You can always find the mothers…

I recently had the joy of dealing with a nuclear-level toddler melt down in the middle of a fairly nice restaurant. And by nice restaurant I mean they had cloth napkins and a hipster bartender.

In defense of the Little Dude, we sort of set him up for the perfect storm. We had been on a long car ride home after nearly two weeks away. We were all hungry and all tired and it was dinner time. While Little Dude hung in there as long as he could, he just couldn’t take much more.

After eating a lot of fast food, we decided to stop in a restaurant with printed menus and an actual wait staff. That, too, was probably too much to expect, but we had high (and naive) hopes. We ordered our food and then I took Little Dude to the bathroom for a diaper change. Then it happened – there was an automatic soap dispenser, and he couldn’t get enough of it. Such wizardry!

There was only one bathroom and we couldn’t be in there all day, so I pulled him away from the bathroom as he started to scream. I saw our waitress (who mentioned she was a mother of five herself) go into high-speed food delivery mode, employing two bus boys to get our plates to us. But it was too late. Little Dude was tired, hungry, and wanted liquid soap dispensed via the magic motion-detecting soap dispenser. I felt my lips purse to the point that I thought I was going to suck my lips and cheeks clear off my face. As he arched his back and screamed, I felt my face flush red and I looked across the dining room to see four or five heads pop up – some with looks of understanding, some worried, some wondering if I was about to beat my child because I clearly looked like I was about to go insane. They were the mothers. And I could tell they all got it. They all had been there. (The hipster bartender scowled at us, by the way.)

I made my way to the door with him, hissing at The Sarge, “We’re going outside, I’m not going to let this happen in here”.

We went out the front door in a screaming, shushing flurry, and I put Little Dude on a bench. His tantrum immediately ended. He saw a mailbox and went to play hide and seek behind it. To the casual onlooker, I held a conversation with a giant blue mailbox for about 15 minutes.

Finally, I asked, “Are you hungry? Because I’m hungry. But we have to sit and be good in the restaurant, okay?” And he nodded, and we went back inside. He gobbled at his spaghetti and declared he was done, so The Sarge took him back outside. The waitress re-appeared, touched my shoulder and asked, “Are you okay?” It was the kindest thing anyone could have done for me in that moment. One mom just checking in on another in the most gentle way possible. I said yes, asked for the bill, and left a big tip.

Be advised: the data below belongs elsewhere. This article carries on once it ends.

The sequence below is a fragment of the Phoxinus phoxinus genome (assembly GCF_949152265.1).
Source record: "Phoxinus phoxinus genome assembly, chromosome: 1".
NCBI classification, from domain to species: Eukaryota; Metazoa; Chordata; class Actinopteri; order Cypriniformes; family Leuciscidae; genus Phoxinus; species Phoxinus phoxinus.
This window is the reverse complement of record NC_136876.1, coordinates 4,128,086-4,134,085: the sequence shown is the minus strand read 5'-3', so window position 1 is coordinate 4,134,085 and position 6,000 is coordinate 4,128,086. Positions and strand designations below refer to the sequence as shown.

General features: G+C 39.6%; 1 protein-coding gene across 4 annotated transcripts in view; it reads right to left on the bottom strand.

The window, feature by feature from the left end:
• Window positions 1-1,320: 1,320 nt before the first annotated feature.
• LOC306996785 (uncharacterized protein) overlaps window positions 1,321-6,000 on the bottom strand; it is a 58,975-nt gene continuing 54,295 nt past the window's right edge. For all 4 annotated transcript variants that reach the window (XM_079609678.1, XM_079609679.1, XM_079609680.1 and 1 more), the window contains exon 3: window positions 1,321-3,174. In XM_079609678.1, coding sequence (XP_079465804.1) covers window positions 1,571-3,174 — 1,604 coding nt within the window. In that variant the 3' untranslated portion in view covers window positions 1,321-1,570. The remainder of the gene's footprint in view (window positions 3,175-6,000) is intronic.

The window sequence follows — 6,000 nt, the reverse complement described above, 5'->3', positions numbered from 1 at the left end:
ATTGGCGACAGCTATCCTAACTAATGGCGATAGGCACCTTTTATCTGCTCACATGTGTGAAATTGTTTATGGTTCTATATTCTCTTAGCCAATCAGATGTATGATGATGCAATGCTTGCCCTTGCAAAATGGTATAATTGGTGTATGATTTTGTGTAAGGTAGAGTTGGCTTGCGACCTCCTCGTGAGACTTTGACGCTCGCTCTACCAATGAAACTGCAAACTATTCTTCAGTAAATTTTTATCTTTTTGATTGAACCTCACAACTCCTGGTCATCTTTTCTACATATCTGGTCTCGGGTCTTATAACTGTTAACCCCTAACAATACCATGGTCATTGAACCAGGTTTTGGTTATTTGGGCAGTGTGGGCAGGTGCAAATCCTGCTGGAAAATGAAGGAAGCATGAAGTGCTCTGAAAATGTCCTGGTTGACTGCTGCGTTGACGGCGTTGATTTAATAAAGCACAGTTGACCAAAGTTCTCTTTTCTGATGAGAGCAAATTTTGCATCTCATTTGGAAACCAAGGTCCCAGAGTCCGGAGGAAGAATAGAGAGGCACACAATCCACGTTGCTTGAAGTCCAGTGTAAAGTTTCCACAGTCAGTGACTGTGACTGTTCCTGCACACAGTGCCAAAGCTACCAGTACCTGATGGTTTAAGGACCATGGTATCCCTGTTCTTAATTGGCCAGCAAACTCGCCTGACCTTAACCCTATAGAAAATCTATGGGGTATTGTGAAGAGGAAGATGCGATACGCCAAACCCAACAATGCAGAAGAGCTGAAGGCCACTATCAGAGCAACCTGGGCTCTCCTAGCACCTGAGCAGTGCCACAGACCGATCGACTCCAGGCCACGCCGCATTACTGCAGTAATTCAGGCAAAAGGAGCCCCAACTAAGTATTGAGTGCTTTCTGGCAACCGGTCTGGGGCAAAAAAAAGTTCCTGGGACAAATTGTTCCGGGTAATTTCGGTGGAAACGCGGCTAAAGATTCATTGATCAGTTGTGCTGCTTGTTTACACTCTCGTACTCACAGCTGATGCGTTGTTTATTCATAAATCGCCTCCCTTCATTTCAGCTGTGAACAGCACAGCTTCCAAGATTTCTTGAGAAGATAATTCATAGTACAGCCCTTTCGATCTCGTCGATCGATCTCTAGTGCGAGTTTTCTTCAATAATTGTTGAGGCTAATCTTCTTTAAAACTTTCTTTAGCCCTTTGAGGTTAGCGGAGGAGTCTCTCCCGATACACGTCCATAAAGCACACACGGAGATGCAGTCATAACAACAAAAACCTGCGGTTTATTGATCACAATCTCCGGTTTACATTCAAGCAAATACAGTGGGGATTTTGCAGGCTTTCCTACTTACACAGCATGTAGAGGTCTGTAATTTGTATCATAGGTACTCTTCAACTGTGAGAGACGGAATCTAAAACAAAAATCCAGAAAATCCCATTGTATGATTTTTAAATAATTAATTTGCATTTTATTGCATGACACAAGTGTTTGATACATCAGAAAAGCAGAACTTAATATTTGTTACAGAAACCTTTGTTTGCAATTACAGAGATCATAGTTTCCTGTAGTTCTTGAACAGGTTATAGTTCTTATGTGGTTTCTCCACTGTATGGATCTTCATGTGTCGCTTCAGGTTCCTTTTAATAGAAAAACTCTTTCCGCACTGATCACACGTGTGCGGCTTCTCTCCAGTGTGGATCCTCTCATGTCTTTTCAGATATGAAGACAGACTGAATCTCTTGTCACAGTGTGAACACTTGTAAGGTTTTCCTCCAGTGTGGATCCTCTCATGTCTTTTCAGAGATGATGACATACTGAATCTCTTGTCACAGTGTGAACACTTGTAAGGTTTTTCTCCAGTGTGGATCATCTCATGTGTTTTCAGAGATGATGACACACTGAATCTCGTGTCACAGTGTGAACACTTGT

I learned a valuable lesson in how not to set us all up for failure and unavoidable hunger-related tantrums. I’m also glad that in a moment of what felt like a parenting fail I experienced a moment of kindness from a stranger. Note to self: Return the favor…again and again.

Photo by Jez Timms on Unsplash

When you need a win…

I’ve been talking to people lately about those times when you just need a win. Well, not people. Me, I’ve been talking to myself, a lot, about this topic.

You deserve a WIN.

You know the feeling. Those days, weeks, months, where nothing happens for long, long stretches of time. I think it’s a common stay at home mom malady. Yes, you’re raising children and that’s important. You love them and everything is going great, they eat well, and they sometimes have manners. But, let’s face it, you really don’t know how that project is going to turn out for at least another 15 years. You should be happy with that and pleased. You are rocking as a mom. But there is a part of you, the non-mom part of you, that is still there under the yoga pants and ponytail that wants a win. The type of win you got when you were a working gal.

Slam dunk! IN YO FACE!

You know those days when you really killed it at the office? You gave a killer presentation to the VP. Or you got the entire contents of the back storage room out on to the sales floor, and everything was stocked and staged and beautiful? Or you captivated your classroom with a history lesson that entertained and educated? Or you led a yoga lesson that was so frickin’ zen you think half the class officially reached enlightenment?  Or you simply had a day at work that was so busy it felt like time flew, and when you got into your car you felt competent, needed, and empowered.

And I mean “competent, needed, and empowered” in a different way than it feels to be a mom. You’re competent, needed, and empowered as a mom. But let’s face it, it’s because you and I are the ones who know how to make the macaroni and cheese and can stop the shower from making that weird screeching sound.

Man, I want that feeling. I need that feeling.

I really want that feeling. I really need it. For my sanity, and for my sense of self-worth. I’m not quite sure how to get that feeling. I’m working on it though, and when I figure it out, I’ll let you know.

In the meantime, I’m going to celebrate little victories, like getting my eyeliner to look on point every morning, and actually getting the folded laundry from the dryer to the proper drawers, and trying to not cook pasta like five days in a row.

Gotta start somewhere right?

Because I’m not a great photographer I rely on the talent of others. Photo by Nik MacMillan on Unsplash. Thanks, Nik.